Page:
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Whale's Eye Views or Airplane Perspectives, These Maps Are Art

December 03, 1987|JEFF BARNARD | Associated Press

MEDFORD, Ore. — A whale's eye view of Hawaii, a spy plane's view of the Rockies and a vivid contour map of Montana: They all come from Raven Maps & Images, where the idea is that maps can be art.

"We produce a lot of good maps in this country," said Stuart Allan, Raven's cartographer. "But they often are over-detailed. From a graphics point of view, you get an overload.

"What we are trying to do here is make a map as handsome as a painting and as accurate as the engineering-based materials."

Headquartered in a loft in downtown Medford, Raven Maps & Images was formed by Allan and Michael Beard of Medford, along with Scott McLeod of Pikes Peak Lithography in Colorado Springs, Colo.

Vivid Maps

The company produces vivid wall-sized maps of 11 Western states, as well as a series of computer-generated landscapes.

The wall maps are made from U. S. Geological Survey plates but edited to get rid of the clutter.

"U. S. G. S. maps are full of information, but they are ugly," Allan said.

Allan and his staff have used gradations of color to denote 500-foot changes in elevation, rather than relying on contour lines for topography and color to denote vegetation.

"There's a traditional color scheme worked out at the turn of the century," Allan said. "Low elevations are green, because they are supposed to be lush, and the highest are snow-covered or ice-covered, so they are white.

"It makes sense in the coastal states. But in the Arizona desert, it doesn't make any sense at all."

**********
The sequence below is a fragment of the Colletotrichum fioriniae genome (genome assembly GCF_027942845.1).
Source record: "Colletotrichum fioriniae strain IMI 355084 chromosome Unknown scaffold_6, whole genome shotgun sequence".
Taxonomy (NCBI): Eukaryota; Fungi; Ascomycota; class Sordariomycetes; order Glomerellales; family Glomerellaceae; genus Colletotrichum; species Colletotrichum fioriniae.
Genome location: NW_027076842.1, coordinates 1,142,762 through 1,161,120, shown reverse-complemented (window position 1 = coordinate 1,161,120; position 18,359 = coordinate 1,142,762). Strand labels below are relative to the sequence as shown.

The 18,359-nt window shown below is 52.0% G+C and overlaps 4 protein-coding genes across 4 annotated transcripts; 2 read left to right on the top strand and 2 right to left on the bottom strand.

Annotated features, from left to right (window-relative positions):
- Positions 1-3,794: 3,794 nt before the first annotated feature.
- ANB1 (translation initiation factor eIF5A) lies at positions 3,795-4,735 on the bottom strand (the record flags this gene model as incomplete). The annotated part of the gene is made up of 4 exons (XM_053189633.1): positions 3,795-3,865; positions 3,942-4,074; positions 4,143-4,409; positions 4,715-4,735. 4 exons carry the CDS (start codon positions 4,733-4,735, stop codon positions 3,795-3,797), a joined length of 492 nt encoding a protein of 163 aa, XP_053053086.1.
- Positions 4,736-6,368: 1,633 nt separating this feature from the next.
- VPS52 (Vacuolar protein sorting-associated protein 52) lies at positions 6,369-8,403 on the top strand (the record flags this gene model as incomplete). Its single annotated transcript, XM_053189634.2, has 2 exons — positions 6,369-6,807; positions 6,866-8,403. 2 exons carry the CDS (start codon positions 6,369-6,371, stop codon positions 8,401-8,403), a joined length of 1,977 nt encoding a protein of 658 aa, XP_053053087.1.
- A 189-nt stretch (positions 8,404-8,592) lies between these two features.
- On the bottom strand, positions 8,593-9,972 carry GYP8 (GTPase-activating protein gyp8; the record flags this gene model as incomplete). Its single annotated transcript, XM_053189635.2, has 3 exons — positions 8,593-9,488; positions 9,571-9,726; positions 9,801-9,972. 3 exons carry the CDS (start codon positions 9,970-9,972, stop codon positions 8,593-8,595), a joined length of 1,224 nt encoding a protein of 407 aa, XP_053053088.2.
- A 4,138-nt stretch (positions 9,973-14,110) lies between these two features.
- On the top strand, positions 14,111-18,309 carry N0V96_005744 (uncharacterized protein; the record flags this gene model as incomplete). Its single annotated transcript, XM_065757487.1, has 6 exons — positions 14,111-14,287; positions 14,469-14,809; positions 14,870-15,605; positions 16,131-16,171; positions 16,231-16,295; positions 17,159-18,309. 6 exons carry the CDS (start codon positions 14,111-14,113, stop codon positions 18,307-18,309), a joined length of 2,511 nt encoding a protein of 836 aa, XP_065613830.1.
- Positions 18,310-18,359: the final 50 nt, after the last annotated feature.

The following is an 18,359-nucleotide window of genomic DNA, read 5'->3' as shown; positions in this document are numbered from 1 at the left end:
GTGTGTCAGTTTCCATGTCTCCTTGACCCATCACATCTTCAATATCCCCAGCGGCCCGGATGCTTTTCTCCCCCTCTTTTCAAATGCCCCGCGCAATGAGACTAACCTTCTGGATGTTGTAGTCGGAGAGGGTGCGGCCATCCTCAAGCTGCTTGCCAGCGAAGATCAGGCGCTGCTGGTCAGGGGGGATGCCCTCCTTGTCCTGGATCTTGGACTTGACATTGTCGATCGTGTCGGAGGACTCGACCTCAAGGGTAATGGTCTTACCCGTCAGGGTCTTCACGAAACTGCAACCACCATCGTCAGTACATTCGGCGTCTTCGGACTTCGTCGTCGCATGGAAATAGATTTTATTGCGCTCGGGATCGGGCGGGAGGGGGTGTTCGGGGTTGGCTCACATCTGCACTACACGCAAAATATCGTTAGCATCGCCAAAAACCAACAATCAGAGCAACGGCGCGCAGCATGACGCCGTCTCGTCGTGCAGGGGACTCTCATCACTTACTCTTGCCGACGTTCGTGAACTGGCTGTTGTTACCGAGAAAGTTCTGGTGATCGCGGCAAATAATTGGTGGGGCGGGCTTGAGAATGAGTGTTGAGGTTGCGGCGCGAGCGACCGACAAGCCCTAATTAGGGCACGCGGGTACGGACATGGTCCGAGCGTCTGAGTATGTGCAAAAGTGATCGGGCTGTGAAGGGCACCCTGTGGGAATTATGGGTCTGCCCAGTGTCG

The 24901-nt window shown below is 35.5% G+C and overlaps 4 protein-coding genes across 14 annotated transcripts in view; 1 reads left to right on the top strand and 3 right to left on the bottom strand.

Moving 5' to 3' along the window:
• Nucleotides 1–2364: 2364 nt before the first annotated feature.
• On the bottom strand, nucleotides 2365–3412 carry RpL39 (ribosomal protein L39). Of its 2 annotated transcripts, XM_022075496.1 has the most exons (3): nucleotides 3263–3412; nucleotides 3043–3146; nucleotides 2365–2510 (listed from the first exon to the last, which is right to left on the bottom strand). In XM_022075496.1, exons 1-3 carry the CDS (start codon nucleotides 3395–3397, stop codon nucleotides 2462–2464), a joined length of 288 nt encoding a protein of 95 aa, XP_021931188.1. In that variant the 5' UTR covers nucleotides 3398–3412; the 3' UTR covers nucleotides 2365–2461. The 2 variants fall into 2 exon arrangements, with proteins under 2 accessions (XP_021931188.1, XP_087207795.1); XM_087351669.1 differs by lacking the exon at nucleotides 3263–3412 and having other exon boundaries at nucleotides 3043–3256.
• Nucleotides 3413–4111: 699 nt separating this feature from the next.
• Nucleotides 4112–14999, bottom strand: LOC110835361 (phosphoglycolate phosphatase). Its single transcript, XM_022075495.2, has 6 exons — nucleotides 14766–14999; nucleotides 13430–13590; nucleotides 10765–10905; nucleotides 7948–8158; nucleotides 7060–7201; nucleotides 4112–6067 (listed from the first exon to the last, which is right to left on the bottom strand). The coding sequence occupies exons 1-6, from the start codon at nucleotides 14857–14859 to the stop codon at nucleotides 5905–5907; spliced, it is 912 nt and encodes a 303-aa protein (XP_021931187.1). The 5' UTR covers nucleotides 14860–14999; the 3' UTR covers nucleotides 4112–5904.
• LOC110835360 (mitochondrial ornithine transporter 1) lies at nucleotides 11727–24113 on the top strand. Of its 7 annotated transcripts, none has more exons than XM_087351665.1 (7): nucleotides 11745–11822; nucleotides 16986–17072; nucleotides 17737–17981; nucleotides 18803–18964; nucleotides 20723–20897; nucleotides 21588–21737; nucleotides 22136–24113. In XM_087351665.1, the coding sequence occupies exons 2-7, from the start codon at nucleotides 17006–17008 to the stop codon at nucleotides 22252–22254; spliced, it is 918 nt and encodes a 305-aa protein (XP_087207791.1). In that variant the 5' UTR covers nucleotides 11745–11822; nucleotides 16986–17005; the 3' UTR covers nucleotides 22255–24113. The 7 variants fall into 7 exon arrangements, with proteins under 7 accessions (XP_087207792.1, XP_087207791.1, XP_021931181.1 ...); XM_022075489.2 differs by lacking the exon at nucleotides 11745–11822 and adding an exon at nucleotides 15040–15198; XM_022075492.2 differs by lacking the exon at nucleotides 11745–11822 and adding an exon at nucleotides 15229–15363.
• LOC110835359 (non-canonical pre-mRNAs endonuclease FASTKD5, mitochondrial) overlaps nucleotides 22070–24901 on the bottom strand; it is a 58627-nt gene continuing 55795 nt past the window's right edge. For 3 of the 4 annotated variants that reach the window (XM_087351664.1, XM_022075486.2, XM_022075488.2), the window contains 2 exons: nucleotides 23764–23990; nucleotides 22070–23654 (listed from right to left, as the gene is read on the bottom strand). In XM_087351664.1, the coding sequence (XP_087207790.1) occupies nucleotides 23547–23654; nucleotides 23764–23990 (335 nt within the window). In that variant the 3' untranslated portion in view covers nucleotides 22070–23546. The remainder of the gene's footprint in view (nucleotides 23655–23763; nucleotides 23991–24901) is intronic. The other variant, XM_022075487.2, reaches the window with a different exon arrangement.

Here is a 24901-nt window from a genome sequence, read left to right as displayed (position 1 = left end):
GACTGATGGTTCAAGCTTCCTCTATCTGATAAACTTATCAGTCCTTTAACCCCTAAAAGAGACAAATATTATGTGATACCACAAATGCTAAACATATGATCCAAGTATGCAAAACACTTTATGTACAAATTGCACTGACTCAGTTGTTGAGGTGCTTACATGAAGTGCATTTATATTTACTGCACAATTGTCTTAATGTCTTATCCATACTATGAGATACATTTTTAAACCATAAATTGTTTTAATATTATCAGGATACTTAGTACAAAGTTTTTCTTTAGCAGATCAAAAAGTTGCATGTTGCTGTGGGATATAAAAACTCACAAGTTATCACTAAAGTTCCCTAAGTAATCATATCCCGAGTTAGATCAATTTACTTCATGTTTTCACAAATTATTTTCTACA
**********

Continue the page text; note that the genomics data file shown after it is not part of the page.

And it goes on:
Up to 50 Plates

Each map requires as many as 50 plates to lay down roads, lakes, rivers, cities, elevation changes and two-tone shading.

"By using a combination of elevation tints and shading, we've given them a real three-dimensional look," Allan said.

The maps are printed with seven inks on two runs through a four-color press by Pikes Peak Lithography. So far, only maps of Western states, excluding Alaska and Hawaii, are available.

The computer-generated perspective landscapes grew out of promotional calendars produced by Dynamic Graphics of Berkeley and Allan's company, Allan Cartography, which shares Raven's loft in Medford. Dynamic Graphics produced the computer drawings and Allan came up with the color scheme and layout.

The first calendar, in 1982, was an image of Mount St. Helens before and after the southwest Washington volcano erupted, as well as views from eight directions. The next year's calendar was a view of San Francisco Bay.

Maps as Art

"Along about that time, I came along and said, 'You ought to be selling these as art, because that's what they are,' " Beard said.

"At first, there was a technically oriented market," he said. "They would buy a poster from us and take it to a frame shop and the framer would call me and want to know where he could get one. Now, we find we are selling these to the average guy who likes to hunt and fish."

Since then they have produced, among others, an aerial view of the Hawaiian Islands, a view of California, Nevada and the Pacific Ocean floor.

The map-posters sell for between $15 and $35.

"We call this the SR-71 view," said Beard, holding up Raven's biggest seller: the Rockies, the High Plains and the Intermountain West. "This is what you would see if you were actually banking at 90,000 feet over Amarillo and looked out the cockpit for a split second."

Digitalized Data

The computer drawings are made with U. S. G. S. digitalized data and special software Dynamics Graphics uses for mapping such things as underground geologic formations for oil companies.

The SR-71 view was made from more than 850,000 data points, each of which has about 50 bits of information to plot latitude, longitude and elevation precisely.

Ridge lines and a square grid that rises and falls with the land give the image a three-dimensional look. Elevations are exaggerated to make mountains easier to see.

Looking northwest over 13 states, the image was projected on a sphere to hide the edge of the data and simulate the curvature of the Earth.

"We literally calculated hundreds of views and that was the view we liked best," said Jeffrey Schwalm, marketing director for Dynamic Graphics.

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